2. I remember seeing tube testers in our local drug stores when I was a kid (early ’70s). The vast majority were simple emission testers, though they often tested for shorts and “gassy” (ie, air had leaked in) tubes. By tje time I was in high school (early ’80s) they had all disappeared.

  2. Tube rectifier circuits always my brain, and I have to reason my through understanding them. Then I repeat the process once again when I look at another circuit several months later. They just seem so bizarre.

    1. What, the old B+ comes off the filament trick? That was why those old tube set power transformers always had a dedicated winding for the rectifier — so that one could ‘float’ at several hundred volts.

  3. Neat. The easiest way to remove 10+ lbs from this kind of thing and reduce noise at the same time is replace the PSU with a switch mode module. Same for old PC’s like IMSAI8080 and the like. Massive transformers and caps to get 12V buss.

    1. That transformer has a tap for each heater voltage on the selector dial (15-20) voltages, not just 6 volts. Of course series tube designs were bad and hot chassis too. Strip it down to test 6 volt tubes only maybe 5 too if you want. 12AX7’s run on 6 volt.

      My boss was cleaning out his garage heated 2nd floor and found a tube tester little used before it’s 40years of storage. Bill of sale form the long gone radio store in town, it was from a competing music store also long gone. It cleaned up nicely and everything works no problems. Some testers used a rectified but not filtered supply and the “hum” was amplified and accounted for so I assume no ‘lytics in the supply.

    2. Depends on the application… switch-mode power supplies can spray a lot of RF noise around inside a cabinet, often causing interference in AM/shortwave radios. Also, it can be hard to find SMPC’s that will source 300+ volts often found in old tube equipment.

  4. This brings back the good old memories of the 50’s and 60’s. But soldering back than was a pain; point to point soldering. Lacing cables neatly. Also drawing out a schematic of the device was painful. I remember the schematics were blue prints in my days.

    1. We used to have to make our components out of discarded Lucas electric parts we collected on the streets of Hull.

      Then solder them with red hot pokers from open fires.

      We could only dream of having a valve to test!

  5. Fantastic work! Any Hickock is worth the effort to restore, but a Cardmatic – wow! I have had my military TV/7U for about 30 years now and it is still going strong. Probably will for another 30. Sometimes I lust after the features of an Amplitrex or µ-Tracer, but for reliability and ease of use the classics are hard to beat.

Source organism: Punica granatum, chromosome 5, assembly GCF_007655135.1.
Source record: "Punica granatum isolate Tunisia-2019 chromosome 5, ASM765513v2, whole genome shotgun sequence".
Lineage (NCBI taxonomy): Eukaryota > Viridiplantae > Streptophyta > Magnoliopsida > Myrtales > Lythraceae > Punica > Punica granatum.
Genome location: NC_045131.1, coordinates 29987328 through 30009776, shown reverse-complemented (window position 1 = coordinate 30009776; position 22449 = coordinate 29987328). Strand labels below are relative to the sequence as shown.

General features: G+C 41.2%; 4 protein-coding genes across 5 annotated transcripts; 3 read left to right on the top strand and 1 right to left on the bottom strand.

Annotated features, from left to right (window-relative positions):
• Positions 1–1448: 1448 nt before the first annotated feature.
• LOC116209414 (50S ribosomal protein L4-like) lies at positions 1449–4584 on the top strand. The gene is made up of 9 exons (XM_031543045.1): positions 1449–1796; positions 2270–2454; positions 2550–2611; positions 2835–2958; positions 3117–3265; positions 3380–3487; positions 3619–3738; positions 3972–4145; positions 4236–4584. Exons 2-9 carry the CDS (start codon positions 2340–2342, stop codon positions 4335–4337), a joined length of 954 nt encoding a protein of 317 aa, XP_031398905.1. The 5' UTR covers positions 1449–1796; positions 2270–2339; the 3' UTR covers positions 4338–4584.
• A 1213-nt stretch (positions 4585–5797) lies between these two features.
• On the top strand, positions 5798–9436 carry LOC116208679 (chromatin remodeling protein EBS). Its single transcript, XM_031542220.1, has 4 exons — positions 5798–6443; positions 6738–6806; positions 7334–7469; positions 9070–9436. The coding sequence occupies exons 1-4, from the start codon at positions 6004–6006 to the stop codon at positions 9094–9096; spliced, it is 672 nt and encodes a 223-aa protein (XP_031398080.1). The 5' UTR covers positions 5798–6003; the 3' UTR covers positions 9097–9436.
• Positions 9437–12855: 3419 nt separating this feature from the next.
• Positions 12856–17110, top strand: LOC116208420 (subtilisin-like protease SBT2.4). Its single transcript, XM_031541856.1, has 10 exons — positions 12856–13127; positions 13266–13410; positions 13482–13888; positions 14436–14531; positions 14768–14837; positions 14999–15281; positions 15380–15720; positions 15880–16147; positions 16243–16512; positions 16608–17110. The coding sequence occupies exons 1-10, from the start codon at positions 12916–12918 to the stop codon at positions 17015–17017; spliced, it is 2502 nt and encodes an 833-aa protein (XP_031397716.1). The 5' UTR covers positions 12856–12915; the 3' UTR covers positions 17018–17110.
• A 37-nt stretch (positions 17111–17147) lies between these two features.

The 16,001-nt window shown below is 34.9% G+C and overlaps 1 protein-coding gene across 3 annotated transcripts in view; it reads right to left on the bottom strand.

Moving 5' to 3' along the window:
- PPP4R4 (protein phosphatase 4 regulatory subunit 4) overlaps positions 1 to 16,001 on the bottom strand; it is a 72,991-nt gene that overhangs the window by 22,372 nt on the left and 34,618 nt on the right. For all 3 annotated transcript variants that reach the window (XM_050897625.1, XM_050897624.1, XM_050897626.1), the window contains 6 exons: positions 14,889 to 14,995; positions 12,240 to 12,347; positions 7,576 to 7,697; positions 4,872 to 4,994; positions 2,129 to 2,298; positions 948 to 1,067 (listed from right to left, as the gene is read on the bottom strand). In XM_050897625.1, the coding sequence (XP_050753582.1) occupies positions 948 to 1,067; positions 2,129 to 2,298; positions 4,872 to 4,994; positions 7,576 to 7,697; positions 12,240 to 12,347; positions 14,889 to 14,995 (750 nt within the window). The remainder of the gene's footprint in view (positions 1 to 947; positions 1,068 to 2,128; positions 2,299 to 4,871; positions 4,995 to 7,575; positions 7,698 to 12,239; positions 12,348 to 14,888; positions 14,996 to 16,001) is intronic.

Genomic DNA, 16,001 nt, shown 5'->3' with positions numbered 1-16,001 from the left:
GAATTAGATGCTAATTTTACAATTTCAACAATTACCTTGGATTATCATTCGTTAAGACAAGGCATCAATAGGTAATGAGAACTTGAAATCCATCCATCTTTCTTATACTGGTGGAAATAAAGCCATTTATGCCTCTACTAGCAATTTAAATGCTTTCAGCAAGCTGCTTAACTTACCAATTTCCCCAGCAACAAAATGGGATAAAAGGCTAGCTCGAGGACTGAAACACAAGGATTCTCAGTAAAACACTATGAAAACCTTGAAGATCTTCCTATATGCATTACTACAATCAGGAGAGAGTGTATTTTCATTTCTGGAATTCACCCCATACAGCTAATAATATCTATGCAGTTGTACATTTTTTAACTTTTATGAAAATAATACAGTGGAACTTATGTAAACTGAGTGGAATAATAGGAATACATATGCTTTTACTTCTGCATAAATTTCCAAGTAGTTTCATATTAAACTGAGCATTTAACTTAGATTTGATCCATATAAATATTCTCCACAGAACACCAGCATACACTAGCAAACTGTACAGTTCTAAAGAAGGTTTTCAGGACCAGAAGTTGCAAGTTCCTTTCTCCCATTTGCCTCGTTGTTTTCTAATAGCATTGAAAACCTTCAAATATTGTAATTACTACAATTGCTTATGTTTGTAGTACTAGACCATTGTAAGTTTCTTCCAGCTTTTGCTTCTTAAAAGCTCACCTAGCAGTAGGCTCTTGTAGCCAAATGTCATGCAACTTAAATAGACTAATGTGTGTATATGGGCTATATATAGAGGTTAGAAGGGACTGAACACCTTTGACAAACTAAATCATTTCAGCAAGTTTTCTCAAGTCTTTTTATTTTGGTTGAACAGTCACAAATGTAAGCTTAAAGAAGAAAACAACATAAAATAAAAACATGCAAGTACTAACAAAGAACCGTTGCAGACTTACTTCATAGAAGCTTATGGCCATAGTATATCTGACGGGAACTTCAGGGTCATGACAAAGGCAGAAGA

6. What is the name of that point-to-point wiring between studs on a phenolic board? I’ve seen it being used still on modern tube guitar amplifiers. I seem to remember there was a name for the technique, but can’t recall.

      1. @joe b said: “That’s commonly referred to as ‘turret board’ construction.”

        Yes, that’s it. Also called ‘Terminal Board’ construction.[1] That Wikipedia page also led me to an entry on ‘Cordwood’ construction.[2] [joe b], thanks for the reply.

        * References:

        1. Turret board

        https://en.wikipedia.org/wiki/Turret_board

        2. Printed circuit board – Cordwood construction

        https://en.wikipedia.org/wiki/Printed_circuit_board#Cordwood_construction

  7. The idea of hiding the new caps in the metal cans reminds me of a story of a fellow ham. He “fixed” a rectifier tube by taking it a part and installing a rectifier diode inside. Yeah, I know, not very elegant. But apparently, it worked good enough. A real crystal detector would have had a better characteristic curve, I believe. Anyway, I just thought I should mention that story. :)

  8. Cringing a little at the wholesale replacement of the original tubes. Tubes don’t normally age like electrolytics or carbon comps. Shotgunning them is traditionally a noob move, unless you’ve tested them already and confirmed them to have gone soft or open filament. I hope he kept them all for sake of testing them on his restored tester. Easy enough to swap back in and verify against some common tubes for a baseline ahead of time and then recheck after the swap back.